While some sanders are round and others are square, I recommend using one that has a more triangular configuration. This will allow you get into the corners and will eliminate the need for much hand sanding. You don’t need to use a very abrasive sandpaper as you don’t want to mar the wood, so a 220-grit paper works well for this task.
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Painting your RV cabinets
The first step in this process is to begin by using your painters’ tape along your framework to avoid getting paint on your walls. Now that you have successfully sanded and prepared your surfaces, it’s time to begin the painting process. While some people jump right into this step with paint, I prefer to use a primer first.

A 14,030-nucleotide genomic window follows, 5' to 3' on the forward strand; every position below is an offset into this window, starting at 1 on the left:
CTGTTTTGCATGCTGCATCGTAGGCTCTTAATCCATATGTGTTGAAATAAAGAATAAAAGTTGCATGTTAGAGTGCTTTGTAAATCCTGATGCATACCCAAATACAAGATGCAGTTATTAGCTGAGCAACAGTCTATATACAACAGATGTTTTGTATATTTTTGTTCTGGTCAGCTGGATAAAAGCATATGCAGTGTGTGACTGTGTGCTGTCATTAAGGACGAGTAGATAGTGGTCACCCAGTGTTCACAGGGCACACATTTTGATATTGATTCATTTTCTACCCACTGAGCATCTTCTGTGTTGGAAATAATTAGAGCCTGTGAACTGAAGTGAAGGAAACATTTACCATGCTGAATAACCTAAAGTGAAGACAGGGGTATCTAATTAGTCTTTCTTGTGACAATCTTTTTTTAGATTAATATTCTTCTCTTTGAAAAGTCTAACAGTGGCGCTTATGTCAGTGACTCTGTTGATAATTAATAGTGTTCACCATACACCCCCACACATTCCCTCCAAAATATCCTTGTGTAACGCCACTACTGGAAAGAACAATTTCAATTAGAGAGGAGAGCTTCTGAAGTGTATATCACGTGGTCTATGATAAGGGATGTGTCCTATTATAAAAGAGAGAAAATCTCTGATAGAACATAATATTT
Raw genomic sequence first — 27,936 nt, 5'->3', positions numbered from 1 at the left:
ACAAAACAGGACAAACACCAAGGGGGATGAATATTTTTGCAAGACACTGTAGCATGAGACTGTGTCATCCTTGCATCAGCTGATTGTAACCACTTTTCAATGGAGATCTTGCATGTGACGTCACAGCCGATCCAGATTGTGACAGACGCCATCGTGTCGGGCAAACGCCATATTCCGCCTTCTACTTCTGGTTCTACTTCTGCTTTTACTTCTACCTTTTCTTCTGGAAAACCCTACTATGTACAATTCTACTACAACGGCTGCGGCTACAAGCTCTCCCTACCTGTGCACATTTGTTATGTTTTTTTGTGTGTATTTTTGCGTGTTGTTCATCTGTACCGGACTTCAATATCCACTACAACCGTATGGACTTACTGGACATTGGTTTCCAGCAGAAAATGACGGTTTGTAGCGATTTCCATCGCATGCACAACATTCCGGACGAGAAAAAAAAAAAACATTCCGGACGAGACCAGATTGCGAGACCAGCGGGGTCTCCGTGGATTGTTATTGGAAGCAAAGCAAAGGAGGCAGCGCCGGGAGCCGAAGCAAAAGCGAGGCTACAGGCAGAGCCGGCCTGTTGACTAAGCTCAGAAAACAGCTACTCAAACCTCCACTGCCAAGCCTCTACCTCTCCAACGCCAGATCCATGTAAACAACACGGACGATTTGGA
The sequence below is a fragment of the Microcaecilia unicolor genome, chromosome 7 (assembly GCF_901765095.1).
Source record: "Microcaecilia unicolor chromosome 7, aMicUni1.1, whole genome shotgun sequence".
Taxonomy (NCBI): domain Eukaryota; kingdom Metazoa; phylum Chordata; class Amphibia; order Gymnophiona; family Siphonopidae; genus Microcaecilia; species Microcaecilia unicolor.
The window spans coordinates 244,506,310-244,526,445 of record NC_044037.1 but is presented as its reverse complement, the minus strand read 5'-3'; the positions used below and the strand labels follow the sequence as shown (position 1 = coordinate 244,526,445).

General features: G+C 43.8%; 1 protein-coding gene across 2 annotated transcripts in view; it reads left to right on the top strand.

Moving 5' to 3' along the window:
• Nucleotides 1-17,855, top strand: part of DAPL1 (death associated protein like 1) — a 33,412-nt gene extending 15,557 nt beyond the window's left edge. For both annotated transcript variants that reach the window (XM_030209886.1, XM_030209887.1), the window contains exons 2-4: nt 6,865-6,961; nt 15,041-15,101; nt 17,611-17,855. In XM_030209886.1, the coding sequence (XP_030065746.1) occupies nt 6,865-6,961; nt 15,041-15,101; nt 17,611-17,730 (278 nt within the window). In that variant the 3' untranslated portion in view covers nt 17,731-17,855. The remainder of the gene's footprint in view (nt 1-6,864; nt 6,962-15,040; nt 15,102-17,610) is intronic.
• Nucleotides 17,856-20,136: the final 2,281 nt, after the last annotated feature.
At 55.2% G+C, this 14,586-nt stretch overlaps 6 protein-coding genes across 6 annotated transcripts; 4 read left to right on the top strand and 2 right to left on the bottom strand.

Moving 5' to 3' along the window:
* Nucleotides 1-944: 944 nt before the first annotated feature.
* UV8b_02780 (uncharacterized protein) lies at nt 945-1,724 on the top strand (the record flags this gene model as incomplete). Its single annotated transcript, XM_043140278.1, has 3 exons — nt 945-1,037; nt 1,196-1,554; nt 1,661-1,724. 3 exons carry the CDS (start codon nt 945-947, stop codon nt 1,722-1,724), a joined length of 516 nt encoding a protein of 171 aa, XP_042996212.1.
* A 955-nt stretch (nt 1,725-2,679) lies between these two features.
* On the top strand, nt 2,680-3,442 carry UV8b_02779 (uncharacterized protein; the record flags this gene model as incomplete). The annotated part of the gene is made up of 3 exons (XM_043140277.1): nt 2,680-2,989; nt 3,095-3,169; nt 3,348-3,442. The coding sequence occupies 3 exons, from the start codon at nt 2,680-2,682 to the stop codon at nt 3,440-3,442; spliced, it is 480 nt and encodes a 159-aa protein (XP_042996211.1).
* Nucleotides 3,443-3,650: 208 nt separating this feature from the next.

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This will help to conceal any odors as well as any stains that might otherwise bleed through your paint. I would recommend at least two coats of primer and I would also suggest that you lightly sand your surfaces in between applications. If you do choose to sand, remember to wipe any paint dust away before you apply another coat.
You’ll also need some paint brushes for this project. I recommend getting a set of various sizes such as these shown here. In fact, I would also suggest that you purchase an artist soft bristle brush that’s has a ½” width as it will make painting the edges where your cabinetry framework meets your walls much cleaner and easier.
- Paint Brush Set Includes 1 Ea of 1" Flat, 1-1/2" Angle, 2" Stubby Angle, 2" Flat & 2-1/2" Angle
- Paint Brushes For Interior Or Exterior Projects. Use Angle Sash Paint Brush For Cutting Crisp Lines.
Now that you’ve taped off your edges, you can begin painting. Choosing the right paint is extremely important and it should be the right type to work on cabinetry. By that, I mean it should be washable as well as durable.